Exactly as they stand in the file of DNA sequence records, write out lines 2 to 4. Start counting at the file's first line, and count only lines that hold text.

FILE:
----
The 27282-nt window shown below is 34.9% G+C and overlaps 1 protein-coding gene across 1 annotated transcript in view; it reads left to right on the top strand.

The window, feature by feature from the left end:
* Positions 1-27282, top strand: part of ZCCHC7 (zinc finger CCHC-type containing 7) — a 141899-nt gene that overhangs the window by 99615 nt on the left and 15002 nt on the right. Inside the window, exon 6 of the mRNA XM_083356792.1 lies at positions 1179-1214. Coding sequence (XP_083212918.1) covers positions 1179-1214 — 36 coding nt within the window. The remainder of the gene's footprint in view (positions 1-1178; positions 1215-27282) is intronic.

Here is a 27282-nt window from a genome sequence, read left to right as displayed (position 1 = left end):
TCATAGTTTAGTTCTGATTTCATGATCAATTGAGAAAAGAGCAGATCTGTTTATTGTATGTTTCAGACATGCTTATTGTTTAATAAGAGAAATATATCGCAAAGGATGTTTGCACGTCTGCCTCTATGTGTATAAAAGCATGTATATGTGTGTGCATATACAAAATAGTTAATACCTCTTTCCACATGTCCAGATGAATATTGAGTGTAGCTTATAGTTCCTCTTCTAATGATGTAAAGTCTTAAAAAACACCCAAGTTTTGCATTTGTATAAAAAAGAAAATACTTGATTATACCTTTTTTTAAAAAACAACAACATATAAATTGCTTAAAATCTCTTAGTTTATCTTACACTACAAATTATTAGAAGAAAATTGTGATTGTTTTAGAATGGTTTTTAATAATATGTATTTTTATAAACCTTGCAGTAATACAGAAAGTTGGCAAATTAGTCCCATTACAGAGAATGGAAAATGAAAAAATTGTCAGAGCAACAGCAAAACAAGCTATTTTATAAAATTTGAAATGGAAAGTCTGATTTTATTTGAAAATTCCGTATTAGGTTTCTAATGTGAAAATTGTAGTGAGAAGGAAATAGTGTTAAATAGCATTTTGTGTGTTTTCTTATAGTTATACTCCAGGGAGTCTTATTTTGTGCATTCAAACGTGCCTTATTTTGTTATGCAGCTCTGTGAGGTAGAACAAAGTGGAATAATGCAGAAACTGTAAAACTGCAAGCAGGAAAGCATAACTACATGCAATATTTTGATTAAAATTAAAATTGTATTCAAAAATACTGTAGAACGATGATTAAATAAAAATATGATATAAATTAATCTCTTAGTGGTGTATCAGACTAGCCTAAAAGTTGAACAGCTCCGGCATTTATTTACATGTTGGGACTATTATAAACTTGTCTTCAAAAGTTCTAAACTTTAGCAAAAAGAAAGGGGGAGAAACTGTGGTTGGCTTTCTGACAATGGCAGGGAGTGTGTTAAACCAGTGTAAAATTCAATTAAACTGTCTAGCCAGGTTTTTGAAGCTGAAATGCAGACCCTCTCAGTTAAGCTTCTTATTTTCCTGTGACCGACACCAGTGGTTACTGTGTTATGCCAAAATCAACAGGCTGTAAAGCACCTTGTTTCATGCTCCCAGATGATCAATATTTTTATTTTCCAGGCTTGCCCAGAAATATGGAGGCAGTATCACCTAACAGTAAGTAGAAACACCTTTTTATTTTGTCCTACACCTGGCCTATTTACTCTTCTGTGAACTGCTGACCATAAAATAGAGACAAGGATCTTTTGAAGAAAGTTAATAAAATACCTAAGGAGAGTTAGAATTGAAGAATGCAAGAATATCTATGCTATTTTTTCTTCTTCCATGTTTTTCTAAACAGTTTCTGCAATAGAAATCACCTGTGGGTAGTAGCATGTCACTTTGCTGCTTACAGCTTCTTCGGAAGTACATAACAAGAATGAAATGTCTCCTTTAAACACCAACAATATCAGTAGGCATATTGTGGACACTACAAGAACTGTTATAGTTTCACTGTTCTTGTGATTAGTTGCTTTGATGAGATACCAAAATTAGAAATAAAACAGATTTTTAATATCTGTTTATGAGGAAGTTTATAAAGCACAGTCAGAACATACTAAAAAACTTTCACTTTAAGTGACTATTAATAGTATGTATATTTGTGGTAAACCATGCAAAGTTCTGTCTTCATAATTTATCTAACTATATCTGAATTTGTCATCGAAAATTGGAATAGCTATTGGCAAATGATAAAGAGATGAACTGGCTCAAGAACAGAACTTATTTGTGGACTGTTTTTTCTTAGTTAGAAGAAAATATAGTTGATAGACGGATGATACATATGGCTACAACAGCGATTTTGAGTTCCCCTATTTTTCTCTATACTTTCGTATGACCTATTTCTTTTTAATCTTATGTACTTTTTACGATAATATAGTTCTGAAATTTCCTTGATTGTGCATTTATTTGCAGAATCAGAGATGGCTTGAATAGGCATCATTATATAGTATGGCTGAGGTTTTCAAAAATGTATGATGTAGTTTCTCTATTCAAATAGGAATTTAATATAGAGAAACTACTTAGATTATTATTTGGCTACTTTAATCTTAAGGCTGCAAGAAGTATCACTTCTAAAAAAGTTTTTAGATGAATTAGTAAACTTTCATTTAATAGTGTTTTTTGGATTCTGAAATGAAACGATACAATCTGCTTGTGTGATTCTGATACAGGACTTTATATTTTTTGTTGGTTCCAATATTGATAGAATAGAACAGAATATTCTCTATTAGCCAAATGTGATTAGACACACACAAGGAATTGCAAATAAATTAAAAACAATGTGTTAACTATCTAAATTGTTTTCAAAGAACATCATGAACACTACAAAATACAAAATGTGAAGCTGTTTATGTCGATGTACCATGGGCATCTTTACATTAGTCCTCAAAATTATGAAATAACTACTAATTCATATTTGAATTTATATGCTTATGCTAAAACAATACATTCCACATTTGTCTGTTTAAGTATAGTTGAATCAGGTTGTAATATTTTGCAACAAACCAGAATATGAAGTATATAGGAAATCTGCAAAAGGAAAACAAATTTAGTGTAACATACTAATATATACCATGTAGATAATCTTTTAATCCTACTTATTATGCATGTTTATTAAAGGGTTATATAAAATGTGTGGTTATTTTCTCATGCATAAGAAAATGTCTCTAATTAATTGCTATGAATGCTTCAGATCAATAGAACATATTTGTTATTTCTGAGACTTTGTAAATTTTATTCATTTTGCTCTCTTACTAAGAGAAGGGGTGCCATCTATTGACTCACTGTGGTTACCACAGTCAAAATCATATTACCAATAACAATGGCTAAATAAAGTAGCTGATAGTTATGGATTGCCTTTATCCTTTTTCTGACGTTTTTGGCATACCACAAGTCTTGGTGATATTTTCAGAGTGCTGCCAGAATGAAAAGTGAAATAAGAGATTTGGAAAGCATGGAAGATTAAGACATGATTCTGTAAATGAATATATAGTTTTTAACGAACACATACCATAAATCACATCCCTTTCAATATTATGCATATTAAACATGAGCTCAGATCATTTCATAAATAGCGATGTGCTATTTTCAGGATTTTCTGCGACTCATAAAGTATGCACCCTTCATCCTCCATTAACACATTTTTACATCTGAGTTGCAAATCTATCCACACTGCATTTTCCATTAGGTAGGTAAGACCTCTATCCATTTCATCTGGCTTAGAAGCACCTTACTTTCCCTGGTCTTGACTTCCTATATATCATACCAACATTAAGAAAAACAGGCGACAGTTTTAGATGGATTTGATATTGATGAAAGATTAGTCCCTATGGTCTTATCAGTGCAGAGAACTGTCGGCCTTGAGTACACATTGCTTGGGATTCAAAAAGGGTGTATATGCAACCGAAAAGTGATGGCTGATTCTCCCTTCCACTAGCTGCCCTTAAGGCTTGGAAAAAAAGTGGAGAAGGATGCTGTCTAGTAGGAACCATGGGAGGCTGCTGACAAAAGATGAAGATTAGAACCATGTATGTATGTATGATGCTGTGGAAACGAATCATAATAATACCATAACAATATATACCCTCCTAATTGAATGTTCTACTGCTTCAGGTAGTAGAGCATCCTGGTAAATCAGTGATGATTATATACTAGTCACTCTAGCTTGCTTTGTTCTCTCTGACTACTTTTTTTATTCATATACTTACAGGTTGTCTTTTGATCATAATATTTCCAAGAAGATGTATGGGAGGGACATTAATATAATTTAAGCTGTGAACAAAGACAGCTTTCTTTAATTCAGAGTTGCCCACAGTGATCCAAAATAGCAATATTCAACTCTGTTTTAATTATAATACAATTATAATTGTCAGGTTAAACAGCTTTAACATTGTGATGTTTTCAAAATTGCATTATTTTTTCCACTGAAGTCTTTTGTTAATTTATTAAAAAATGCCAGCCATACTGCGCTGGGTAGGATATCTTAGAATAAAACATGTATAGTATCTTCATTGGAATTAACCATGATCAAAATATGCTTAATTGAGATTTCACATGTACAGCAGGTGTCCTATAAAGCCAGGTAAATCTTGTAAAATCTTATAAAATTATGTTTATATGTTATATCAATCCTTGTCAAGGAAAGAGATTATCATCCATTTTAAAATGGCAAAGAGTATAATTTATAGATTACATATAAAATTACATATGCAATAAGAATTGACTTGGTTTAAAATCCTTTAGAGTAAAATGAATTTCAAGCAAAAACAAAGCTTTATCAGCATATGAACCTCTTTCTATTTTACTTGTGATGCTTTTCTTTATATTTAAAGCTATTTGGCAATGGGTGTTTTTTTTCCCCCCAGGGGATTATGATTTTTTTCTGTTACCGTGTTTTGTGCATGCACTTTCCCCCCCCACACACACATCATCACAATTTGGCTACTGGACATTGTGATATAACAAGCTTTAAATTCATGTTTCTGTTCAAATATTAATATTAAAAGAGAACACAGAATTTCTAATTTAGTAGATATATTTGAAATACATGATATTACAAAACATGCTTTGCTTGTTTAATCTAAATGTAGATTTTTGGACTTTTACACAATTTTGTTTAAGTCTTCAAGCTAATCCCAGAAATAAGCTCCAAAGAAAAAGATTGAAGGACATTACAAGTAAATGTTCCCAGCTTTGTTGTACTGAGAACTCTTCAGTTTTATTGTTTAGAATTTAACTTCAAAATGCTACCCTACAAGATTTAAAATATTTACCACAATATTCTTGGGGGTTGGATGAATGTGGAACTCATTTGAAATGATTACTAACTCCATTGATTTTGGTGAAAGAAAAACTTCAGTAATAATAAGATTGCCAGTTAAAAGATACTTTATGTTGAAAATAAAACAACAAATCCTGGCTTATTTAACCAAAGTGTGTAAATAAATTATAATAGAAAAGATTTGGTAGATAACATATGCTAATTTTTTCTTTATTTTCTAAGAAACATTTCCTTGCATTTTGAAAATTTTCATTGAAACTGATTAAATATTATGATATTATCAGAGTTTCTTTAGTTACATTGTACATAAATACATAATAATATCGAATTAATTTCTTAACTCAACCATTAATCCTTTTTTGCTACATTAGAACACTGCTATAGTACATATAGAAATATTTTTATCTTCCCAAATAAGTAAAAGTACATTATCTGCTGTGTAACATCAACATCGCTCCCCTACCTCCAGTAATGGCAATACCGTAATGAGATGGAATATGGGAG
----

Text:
The window, feature by feature from the left end:
* Positions 1-27282, top strand: part of ZCCHC7 (zinc finger CCHC-type containing 7) — a 141899-nt gene that overhangs the window by 99615 nt on the left and 15002 nt on the right. Inside the window, exon 6 of the mRNA XM_083356792.1 lies at positions 1179-1214. Coding sequence (XP_083212918.1) covers positions 1179-1214 — 36 coding nt within the window. The remainder of the gene's footprint in view (positions 1-1178; positions 1215-27282) is intronic.

Here is a 27282-nt window from a genome sequence, read left to right as displayed (position 1 = left end):